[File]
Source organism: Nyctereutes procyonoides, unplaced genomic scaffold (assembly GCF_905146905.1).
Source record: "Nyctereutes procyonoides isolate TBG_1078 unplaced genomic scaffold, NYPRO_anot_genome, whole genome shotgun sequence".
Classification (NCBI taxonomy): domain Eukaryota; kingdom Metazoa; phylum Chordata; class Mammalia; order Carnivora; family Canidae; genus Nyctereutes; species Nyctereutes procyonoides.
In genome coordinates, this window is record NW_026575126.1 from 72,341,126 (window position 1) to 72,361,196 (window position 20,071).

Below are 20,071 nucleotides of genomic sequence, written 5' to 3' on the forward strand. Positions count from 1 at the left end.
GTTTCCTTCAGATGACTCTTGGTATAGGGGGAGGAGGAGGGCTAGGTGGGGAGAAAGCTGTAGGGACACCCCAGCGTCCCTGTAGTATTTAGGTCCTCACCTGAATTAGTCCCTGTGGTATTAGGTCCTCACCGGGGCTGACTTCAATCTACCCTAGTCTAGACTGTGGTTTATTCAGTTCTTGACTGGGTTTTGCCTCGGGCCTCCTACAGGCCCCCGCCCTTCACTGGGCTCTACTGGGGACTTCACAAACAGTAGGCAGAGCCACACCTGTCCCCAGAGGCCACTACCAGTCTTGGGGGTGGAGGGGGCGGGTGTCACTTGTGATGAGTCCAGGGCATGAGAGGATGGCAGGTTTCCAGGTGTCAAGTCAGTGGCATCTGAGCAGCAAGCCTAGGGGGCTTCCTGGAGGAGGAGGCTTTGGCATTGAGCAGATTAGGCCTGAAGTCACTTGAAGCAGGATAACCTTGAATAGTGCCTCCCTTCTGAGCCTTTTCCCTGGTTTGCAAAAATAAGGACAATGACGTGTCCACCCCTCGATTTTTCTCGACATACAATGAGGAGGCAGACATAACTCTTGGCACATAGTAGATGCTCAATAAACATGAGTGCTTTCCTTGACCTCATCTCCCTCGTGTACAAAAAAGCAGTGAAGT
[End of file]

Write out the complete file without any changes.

Source organism: Nyctereutes procyonoides, unplaced genomic scaffold (assembly GCF_905146905.1).
Source record: "Nyctereutes procyonoides isolate TBG_1078 unplaced genomic scaffold, NYPRO_anot_genome, whole genome shotgun sequence".
Classification (NCBI taxonomy): domain Eukaryota; kingdom Metazoa; phylum Chordata; class Mammalia; order Carnivora; family Canidae; genus Nyctereutes; species Nyctereutes procyonoides.
In genome coordinates, this window is record NW_026575126.1 from 72,341,126 (window position 1) to 72,361,196 (window position 20,071).

Below are 20,071 nucleotides of genomic sequence, written 5' to 3' on the forward strand. Positions count from 1 at the left end.
GTTTCCTTCAGATGACTCTTGGTATAGGGGGAGGAGGAGGGCTAGGTGGGGAGAAAGCTGTAGGGACACCCCAGCGTCCCTGTAGTATTTAGGTCCTCACCTGAATTAGTCCCTGTGGTATTAGGTCCTCACCGGGGCTGACTTCAATCTACCCTAGTCTAGACTGTGGTTTATTCAGTTCTTGACTGGGTTTTGCCTCGGGCCTCCTACAGGCCCCCGCCCTTCACTGGGCTCTACTGGGGACTTCACAAACAGTAGGCAGAGCCACACCTGTCCCCAGAGGCCACTACCAGTCTTGGGGGTGGAGGGGGCGGGTGTCACTTGTGATGAGTCCAGGGCATGAGAGGATGGCAGGTTTCCAGGTGTCAAGTCAGTGGCATCTGAGCAGCAAGCCTAGGGGGCTTCCTGGAGGAGGAGGCTTTGGCATTGAGCAGATTAGGCCTGAAGTCACTTGAAGCAGGATAACCTTGAATAGTGCCTCCCTTCTGAGCCTTTTCCCTGGTTTGCAAAAATAAGGACAATGACGTGTCCACCCCTCGATTTTTCTCGACATACAATGAGGAGGCAGACATAACTCTTGGCACATAGTAGATGCTCAATAAACATGAGTGCTTTCCTTGACCTCATCTCCCTCGTGTACAAAAAAGCAGTGAAGT